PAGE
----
#68 - "Subverts America's lascivious cannibalisation of its showbiz past" - Follies review - 22/09/17

National Theatre

Stephen Sondheim deftly subverts America’s lascivious cannibalisation of its showbiz past in this 1971 musical, where a group of ageing showgirls and guys gather at the doomed theatre they once illuminated. Though half the songs are upbeat, the tone throughout is mournful: the glitzy past is ghostly, age and disappointment are real. Janie Dee and Imelda Staunton are good as ever, ably supported by Philip Quast and Peter Forbes: but the central tale of two thwarted couples becomes a drag, especially in the closing quartet of sequences. But Dominic Cooke’s revival is worth seeing for Tracie Bennett’s wrenching I’m Still Here, alone.

#67 - "Lively, warm, slightly too good to be true" - theatre review, Lions and Tigers 06/09/17

Sam Wanamaker Playhouse

As with 2013’s Blue Stockings, about women’s education, the Globe tackles another subject largely neglected by the theatre world: in this case the anniversary of Indian independence. Tanika Gupta’s play comes laden with swathes of information, which she lightens by tying it to the story of her grandfather’s brother Dinesh, executed for assassinating a colonial officer, later recognised as a revolutionary. It is a lively, warm, thought provoking work, although Shubham Saraf’s Dinesh is too good to be true: witty, clever, chastely in love with his brother’s wife, saintly in death. We learn, though, how the colonial experience brought a vegetarian who wept at a goat sacrifice to kill a man.

#66 - "Featherlight, nuanced, textured, idiosyncratic" - theatre review, Against 06/09/17

Almeida Theatre

I may never pick all the bones out of Christopher Shinn’s thrillingly challenging new play, in which a tech-nerd billionaire (Ben Whishaw) feels called by God to solve humanity’s problem with violence, but stirs only resentment. That isn’t the half of this dazzling work, though, which touches on the way we police thought and sexuality today and, I think, the impossibility of perfection. Whishaw is stunning: featherlight, nuanced, textured, idiosyncratic, utterly believable, and he’s matched by Amanda Hale in two roles as his current and past lodestars. There are glib touches – an addict savant, for example – but Ian Rickson’s galvanic production is a delight.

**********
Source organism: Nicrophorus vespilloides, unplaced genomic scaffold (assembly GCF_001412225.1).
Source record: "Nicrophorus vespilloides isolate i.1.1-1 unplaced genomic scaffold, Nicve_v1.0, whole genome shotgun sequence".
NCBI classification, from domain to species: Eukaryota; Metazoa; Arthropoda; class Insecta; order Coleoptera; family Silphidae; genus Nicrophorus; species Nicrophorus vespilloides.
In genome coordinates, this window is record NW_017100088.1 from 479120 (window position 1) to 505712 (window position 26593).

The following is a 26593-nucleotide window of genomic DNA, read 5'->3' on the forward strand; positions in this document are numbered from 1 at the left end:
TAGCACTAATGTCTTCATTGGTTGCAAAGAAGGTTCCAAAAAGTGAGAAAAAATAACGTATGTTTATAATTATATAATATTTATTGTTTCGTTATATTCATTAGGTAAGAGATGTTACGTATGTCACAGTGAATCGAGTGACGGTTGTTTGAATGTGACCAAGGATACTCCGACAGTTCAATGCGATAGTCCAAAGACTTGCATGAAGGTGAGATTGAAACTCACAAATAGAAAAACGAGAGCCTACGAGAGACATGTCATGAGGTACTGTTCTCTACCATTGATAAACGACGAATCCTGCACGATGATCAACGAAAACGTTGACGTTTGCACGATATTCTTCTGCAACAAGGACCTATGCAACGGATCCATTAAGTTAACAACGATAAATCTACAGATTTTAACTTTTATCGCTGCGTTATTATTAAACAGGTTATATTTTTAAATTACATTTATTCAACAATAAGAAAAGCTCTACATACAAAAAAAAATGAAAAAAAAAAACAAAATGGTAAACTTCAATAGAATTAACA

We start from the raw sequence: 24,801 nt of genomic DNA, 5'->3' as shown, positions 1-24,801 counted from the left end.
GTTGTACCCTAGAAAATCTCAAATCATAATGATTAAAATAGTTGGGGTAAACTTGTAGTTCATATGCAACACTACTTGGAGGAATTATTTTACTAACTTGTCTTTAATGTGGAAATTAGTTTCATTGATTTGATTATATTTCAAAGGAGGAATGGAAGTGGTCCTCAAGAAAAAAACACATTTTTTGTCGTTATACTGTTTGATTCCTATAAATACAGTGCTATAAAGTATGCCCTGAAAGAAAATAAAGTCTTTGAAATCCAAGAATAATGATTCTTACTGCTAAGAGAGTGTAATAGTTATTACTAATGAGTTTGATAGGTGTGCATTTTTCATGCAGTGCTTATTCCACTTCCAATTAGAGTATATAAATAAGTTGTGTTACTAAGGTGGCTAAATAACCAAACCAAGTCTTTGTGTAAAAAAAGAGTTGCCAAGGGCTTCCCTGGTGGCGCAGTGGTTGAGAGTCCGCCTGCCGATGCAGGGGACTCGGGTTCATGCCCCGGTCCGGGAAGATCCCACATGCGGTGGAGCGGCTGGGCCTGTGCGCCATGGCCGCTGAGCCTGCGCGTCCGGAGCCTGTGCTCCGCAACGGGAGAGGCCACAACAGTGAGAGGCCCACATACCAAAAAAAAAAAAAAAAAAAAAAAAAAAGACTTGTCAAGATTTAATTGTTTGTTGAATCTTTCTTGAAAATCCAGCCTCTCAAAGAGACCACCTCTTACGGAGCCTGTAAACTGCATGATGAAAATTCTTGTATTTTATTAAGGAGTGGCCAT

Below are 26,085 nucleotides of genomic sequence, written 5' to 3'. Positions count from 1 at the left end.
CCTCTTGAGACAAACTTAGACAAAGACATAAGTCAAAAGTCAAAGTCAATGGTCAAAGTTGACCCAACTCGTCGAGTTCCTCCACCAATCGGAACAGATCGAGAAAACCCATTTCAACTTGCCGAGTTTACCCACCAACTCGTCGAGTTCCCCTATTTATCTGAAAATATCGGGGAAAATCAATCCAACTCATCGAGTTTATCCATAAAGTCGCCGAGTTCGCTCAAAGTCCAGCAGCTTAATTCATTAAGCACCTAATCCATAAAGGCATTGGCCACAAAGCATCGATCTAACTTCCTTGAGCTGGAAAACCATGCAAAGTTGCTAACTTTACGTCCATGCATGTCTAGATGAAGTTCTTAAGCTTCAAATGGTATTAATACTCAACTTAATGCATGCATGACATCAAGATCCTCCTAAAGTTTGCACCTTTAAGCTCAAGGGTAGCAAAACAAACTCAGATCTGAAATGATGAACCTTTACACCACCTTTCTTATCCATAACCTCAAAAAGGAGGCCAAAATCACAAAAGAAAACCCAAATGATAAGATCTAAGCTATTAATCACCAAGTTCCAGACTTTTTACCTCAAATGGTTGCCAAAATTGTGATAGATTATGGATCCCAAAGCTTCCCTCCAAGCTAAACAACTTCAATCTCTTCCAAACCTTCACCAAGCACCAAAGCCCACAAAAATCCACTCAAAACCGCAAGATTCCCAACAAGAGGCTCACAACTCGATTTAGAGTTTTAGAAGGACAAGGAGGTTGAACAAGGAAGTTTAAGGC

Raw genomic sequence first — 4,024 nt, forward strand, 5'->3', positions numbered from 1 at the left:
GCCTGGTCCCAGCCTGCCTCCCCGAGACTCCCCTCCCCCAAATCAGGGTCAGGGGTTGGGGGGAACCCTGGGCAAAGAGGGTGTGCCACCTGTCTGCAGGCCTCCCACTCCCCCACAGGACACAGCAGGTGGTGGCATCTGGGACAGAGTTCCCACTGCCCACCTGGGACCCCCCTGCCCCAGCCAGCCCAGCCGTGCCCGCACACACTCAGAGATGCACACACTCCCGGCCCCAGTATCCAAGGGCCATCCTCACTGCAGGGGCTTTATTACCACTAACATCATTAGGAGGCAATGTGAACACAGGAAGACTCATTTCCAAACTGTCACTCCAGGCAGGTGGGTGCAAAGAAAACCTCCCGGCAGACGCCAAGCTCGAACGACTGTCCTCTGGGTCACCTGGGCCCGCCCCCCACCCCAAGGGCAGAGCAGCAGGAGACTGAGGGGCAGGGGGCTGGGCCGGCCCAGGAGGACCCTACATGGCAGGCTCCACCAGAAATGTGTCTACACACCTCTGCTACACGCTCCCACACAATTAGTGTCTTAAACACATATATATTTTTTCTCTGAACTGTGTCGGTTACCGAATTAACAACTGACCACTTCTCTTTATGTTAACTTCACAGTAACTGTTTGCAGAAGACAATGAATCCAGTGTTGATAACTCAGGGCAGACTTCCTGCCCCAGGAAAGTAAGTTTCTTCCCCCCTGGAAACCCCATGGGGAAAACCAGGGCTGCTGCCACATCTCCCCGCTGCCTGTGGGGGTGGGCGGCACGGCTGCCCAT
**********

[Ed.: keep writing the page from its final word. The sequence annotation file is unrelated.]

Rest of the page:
#65 - "Doh, of course it should be done al fresco"- theatre review, King Lear 01/09/17

Shakespeare's Globe

Doh! Of course Lear should be done al fresco! Even on a balmy night the Globe’s bare, exposed stage seems apt, giving Nancy Meckler’s production an admirable simplicity. She mines humour from the play without tipping into farce, for there is aching pathos too in Kevin R McNally’s blustering, bristling Lear, whose apparent haleness is belied by spasms of pain. There’s richly characterful support from Burt Caesar’s Gloucester, Joshua James’s nuanced Edgar and Saskia Reeves as Kent – the latter proving gender changes can go unremarked. The use of drums to indicate both battles and storms is stirring and inspired. Doh! Again. Obvious, really.

#65 - "Simple, rough theatre, deftly directed but given a kicking" (1/2) - theatre review, Knives in Hens, 30/08/17

Donmar Warehouse

David Harrower’s play is an earthily austere portrait of sex, power, language and belief – and of how self-expression affects all these things. I’m biased in my fondness for it: my first date with my wife was to the London premiere 22 years ago at the Bush, and I interviewed and liked the director of this revival, Yael Farber.  True, on one level it’s a writer banging on about how great writing is, and the muiddy formality of the dialogue borders on the Pythonesque at times. But the rural pre-industrial love-triangle of ploughman, wife, and despised miller is acted out with vigour and brio…

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